The legal battles between internet television service Aereo and the broadcast networks whose signals it retransmits are actually helping the company grow, says Barry Diller. The media mogul, whose IAC is a prominent backer of Aereo, said he's "happy the broadcasters sued us in such a noisy way" at the D11 conference in Los Angeles today. Diller admitted that Aereo has "very few" customers at the moment, but the increased attention from the lawsuits has boosted subscriber numbers.

"I don't think closed systems are going to hold."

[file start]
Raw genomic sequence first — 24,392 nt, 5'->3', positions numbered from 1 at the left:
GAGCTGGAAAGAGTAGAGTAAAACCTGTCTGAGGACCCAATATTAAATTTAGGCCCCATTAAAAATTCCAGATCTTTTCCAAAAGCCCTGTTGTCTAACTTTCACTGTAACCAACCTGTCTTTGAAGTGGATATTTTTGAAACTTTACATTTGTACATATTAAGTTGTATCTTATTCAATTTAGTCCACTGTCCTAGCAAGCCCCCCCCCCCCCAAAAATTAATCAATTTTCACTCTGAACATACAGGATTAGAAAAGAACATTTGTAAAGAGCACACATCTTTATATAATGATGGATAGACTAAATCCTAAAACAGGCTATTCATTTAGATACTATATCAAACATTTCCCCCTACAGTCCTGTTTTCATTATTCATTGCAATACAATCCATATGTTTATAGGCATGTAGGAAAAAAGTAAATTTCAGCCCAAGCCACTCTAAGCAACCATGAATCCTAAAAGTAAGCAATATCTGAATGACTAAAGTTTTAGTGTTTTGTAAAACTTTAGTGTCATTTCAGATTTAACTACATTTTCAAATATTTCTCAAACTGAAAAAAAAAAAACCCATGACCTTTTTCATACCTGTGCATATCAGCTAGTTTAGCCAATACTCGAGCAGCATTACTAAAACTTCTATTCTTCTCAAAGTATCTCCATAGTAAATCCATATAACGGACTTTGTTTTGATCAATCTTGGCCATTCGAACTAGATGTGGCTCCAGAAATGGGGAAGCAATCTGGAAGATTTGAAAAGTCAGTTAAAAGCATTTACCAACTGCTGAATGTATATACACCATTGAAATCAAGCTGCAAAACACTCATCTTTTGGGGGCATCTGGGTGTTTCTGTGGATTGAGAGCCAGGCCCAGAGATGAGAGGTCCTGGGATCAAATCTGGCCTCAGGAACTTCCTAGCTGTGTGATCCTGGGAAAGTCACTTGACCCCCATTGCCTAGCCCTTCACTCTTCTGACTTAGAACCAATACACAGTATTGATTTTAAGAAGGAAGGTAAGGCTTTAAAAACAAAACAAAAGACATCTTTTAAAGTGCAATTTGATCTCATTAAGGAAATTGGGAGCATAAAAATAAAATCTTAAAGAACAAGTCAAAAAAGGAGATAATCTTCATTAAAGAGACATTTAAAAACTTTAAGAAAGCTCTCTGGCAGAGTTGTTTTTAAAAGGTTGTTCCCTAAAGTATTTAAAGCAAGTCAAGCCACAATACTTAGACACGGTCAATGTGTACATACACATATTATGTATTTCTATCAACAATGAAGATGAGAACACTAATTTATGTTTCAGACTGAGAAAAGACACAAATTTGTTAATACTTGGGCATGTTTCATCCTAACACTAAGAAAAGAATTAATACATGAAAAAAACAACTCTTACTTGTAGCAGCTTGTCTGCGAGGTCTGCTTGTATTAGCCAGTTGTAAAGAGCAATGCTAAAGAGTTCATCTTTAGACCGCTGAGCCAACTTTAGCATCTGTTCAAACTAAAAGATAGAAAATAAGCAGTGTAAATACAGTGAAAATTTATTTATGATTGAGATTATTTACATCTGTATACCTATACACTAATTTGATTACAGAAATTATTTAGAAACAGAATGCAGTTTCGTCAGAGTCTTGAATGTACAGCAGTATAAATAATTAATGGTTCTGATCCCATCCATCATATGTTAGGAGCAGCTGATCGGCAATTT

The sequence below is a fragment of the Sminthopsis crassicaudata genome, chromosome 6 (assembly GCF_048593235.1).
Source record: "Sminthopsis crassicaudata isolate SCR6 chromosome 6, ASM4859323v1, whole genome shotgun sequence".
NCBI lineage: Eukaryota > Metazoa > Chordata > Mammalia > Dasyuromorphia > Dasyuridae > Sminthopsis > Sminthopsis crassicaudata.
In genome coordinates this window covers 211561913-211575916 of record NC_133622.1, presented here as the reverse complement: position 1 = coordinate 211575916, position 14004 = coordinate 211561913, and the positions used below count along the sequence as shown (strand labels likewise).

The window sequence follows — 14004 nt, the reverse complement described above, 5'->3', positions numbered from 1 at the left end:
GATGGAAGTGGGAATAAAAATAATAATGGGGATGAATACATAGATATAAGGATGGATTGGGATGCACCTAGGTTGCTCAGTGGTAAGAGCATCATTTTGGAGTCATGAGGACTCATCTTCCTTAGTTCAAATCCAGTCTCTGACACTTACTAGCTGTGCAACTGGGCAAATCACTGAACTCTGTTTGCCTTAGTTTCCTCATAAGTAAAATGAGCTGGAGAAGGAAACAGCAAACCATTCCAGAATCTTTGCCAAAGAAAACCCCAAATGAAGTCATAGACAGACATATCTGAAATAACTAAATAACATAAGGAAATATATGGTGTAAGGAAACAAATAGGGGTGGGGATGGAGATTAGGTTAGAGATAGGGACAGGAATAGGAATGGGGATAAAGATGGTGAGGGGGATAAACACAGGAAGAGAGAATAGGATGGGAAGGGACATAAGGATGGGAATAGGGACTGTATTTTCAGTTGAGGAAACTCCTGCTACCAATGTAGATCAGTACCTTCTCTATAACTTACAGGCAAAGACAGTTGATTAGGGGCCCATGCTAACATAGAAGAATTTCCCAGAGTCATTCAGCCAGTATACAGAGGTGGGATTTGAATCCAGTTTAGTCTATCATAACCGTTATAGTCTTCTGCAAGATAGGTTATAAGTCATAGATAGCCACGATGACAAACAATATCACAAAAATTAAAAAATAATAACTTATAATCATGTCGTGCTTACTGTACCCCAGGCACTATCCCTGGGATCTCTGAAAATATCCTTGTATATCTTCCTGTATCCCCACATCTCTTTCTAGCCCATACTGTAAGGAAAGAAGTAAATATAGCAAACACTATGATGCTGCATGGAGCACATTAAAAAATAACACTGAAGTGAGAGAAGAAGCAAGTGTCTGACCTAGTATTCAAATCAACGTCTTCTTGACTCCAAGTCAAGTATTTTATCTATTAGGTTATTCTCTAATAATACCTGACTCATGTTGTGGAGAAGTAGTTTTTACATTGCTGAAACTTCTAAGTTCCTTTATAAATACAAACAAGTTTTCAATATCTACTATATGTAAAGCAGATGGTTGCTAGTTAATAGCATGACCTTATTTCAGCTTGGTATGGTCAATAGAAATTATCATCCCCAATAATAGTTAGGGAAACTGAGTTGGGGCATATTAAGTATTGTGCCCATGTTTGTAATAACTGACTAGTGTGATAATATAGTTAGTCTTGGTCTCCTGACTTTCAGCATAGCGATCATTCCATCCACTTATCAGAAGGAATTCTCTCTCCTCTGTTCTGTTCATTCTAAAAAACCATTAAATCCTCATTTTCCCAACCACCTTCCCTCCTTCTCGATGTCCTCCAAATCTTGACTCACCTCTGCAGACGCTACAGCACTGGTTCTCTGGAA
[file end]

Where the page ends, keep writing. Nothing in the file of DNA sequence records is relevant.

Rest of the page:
Diller also said that the plan is to grow Aereo beyond broadcast television into original content, as Netflix and Amazon have done. "I'm hopeful that if Aereo works, if we reach 15 to 20 million homes with a billing relationship, we can have our own content." And Diller also seemed open to working with networks directly, saying that he would "love to" retransmit what's currently on cable systems. But he insisted that Aereo's goal is to "move the centricity to the internet" and change the way television is packaged and sold.

"Cable is, for as long as it lasts, this great closed system where 90 percent of subscribers support [a channel like] ESPN that's only watched by 10 percent," said Diller. "That's a great plot ... I think that's going to bust on its own. I don't think closed systems are going to hold."

"The idea of paying thousands and thousands of dollars a year for a package of cable channels you don't watch makes no sense."